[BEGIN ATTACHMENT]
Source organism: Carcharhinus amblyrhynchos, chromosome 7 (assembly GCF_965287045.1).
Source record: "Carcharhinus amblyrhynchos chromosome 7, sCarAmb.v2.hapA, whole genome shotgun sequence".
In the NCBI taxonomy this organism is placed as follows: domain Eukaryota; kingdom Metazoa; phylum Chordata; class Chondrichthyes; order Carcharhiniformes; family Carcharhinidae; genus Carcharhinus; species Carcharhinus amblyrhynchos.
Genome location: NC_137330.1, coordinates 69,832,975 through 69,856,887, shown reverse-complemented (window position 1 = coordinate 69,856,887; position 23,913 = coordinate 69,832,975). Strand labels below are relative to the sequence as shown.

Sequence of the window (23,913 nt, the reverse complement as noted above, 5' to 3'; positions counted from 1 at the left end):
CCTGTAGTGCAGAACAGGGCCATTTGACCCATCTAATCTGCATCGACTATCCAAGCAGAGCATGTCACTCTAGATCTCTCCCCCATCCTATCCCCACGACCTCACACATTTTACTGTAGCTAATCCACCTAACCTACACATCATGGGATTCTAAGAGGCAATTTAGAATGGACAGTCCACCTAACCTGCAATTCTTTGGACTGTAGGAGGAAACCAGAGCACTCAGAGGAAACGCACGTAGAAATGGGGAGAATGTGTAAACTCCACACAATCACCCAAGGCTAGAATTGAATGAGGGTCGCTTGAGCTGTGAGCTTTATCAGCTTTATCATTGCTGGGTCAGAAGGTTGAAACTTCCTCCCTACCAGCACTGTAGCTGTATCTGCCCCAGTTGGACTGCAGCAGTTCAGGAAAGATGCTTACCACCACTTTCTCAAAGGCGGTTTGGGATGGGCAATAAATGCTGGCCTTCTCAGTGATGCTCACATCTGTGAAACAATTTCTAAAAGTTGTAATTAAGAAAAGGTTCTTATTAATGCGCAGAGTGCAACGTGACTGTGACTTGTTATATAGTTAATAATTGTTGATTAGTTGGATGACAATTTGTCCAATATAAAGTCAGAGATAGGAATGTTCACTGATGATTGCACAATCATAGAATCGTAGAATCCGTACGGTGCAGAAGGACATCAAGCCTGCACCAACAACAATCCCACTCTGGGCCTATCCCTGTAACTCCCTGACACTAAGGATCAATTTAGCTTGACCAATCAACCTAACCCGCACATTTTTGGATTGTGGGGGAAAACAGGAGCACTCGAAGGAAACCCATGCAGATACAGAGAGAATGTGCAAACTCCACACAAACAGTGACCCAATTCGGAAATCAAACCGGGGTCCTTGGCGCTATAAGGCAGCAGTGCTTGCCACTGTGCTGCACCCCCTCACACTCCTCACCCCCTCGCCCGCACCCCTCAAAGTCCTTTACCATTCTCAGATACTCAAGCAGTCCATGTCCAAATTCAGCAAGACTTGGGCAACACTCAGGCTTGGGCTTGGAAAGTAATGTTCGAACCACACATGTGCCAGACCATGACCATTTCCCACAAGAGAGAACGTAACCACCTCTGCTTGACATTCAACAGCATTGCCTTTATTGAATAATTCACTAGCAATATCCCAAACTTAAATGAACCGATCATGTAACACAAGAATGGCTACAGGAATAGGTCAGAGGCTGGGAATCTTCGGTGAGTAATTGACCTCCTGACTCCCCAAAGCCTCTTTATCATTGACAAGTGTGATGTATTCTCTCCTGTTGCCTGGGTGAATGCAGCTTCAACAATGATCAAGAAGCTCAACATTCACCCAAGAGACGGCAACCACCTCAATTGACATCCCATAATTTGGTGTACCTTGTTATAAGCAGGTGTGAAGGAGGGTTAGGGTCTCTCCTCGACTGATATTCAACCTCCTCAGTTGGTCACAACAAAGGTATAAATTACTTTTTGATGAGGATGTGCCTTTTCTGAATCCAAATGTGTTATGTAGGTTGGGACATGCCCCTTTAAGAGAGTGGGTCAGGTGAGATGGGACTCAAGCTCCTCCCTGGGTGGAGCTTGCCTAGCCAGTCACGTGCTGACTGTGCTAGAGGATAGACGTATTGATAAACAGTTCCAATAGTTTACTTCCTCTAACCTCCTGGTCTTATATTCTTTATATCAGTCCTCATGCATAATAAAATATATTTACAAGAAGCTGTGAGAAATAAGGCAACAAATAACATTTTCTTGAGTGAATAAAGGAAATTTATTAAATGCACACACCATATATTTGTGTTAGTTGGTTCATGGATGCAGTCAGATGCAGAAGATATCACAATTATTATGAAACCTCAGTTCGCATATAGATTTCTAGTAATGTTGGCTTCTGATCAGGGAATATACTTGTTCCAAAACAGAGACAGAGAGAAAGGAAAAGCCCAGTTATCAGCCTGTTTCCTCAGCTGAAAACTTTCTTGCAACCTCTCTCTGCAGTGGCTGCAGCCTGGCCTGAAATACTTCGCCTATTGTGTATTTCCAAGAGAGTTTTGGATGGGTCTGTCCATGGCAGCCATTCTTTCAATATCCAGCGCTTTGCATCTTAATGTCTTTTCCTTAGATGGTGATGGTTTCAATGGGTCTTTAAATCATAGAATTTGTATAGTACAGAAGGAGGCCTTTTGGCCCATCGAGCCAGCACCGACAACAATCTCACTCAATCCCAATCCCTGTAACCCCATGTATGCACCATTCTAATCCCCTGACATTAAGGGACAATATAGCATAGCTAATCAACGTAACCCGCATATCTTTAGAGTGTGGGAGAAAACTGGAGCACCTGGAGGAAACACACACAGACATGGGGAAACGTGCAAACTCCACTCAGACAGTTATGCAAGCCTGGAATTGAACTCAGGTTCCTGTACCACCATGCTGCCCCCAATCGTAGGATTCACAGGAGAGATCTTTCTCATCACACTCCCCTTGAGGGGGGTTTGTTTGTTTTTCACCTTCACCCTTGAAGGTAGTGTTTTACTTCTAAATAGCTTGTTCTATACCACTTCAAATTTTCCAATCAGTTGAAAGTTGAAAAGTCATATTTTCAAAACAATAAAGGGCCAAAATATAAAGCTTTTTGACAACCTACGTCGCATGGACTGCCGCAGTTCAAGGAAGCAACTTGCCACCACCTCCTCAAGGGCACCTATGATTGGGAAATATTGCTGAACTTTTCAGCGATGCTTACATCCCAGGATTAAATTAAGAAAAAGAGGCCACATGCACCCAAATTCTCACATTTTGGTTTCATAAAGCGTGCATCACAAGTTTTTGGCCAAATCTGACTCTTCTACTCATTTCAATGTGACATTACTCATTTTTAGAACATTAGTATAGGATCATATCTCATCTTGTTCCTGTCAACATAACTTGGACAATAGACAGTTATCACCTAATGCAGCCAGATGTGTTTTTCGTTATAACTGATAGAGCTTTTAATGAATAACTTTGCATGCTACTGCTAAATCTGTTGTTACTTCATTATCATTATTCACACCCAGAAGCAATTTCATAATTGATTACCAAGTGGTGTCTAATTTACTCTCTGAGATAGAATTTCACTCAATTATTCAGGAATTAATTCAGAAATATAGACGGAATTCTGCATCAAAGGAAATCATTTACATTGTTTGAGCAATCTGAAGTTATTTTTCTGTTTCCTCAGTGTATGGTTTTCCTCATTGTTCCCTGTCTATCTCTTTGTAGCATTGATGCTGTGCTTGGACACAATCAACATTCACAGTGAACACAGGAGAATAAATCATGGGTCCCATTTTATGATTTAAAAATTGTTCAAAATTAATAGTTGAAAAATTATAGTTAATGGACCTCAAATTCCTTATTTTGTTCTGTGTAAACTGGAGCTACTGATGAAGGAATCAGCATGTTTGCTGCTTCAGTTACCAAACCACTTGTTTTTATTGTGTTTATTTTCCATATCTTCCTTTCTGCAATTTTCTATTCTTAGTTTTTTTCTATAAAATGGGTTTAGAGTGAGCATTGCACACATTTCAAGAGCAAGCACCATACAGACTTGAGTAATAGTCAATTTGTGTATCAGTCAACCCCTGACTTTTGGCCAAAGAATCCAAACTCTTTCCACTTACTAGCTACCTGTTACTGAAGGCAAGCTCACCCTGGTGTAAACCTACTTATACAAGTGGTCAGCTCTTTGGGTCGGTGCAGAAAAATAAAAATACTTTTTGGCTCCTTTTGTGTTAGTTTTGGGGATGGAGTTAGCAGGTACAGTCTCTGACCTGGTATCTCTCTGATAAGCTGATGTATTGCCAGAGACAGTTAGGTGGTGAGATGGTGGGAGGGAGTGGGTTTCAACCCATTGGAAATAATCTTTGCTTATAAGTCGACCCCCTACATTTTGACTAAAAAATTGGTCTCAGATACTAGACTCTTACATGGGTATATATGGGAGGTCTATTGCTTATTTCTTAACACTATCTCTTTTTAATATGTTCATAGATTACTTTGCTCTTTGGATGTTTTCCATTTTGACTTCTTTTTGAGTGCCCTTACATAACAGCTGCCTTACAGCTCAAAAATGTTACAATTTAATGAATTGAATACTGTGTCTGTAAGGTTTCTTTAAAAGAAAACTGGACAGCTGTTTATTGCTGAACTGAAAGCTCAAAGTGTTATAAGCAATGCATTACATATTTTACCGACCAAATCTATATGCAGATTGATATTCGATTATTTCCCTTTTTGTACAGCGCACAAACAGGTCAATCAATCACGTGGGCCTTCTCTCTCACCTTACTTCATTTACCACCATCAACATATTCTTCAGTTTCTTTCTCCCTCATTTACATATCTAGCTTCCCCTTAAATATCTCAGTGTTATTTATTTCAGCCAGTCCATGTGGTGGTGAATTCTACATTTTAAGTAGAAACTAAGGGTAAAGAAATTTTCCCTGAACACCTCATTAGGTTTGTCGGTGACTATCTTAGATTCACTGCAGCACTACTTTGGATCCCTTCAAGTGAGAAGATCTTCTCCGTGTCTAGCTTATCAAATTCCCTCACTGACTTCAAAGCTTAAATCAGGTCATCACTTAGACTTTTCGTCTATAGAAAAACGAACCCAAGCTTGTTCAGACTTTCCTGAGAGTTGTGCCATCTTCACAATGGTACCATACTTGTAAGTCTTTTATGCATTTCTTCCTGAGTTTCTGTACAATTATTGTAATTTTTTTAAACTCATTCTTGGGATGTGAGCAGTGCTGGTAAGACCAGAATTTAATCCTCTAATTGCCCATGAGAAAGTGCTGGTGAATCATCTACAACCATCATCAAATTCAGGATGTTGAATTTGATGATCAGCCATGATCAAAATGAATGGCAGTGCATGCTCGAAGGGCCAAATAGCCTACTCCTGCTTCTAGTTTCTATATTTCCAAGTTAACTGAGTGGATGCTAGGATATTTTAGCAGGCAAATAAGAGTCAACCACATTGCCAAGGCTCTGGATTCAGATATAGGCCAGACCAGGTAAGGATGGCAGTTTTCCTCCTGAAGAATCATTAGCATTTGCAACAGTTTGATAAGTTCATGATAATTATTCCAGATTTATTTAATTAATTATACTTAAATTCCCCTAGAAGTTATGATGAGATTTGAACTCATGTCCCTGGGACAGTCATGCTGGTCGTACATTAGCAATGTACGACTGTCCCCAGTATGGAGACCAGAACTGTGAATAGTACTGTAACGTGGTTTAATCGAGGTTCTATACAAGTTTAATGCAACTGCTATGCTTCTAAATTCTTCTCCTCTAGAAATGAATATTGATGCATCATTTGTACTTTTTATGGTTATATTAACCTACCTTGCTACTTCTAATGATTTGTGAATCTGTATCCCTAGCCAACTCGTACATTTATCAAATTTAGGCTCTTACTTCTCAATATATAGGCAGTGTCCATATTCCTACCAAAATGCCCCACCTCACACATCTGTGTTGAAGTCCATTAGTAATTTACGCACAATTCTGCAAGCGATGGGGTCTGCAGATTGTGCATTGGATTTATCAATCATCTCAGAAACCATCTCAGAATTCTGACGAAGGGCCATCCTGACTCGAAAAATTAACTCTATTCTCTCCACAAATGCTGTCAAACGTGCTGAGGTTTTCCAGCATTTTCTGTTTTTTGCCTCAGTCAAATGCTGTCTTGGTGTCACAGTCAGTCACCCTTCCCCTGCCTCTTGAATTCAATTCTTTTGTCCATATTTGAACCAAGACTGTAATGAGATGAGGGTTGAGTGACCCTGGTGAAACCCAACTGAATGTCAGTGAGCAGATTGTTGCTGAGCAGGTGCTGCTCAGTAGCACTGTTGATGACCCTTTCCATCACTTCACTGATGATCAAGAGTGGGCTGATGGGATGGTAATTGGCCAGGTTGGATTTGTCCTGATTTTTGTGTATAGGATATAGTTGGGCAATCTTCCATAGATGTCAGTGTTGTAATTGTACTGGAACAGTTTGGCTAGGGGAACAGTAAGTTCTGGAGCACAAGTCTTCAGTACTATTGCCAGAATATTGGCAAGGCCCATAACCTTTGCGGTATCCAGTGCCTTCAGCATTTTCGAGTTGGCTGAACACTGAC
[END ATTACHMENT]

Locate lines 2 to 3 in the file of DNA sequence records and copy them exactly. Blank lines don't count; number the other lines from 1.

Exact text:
Source record: "Carcharhinus amblyrhynchos chromosome 7, sCarAmb.v2.hapA, whole genome shotgun sequence".
In the NCBI taxonomy this organism is placed as follows: domain Eukaryota; kingdom Metazoa; phylum Chordata; class Chondrichthyes; order Carcharhiniformes; family Carcharhinidae; genus Carcharhinus; species Carcharhinus amblyrhynchos.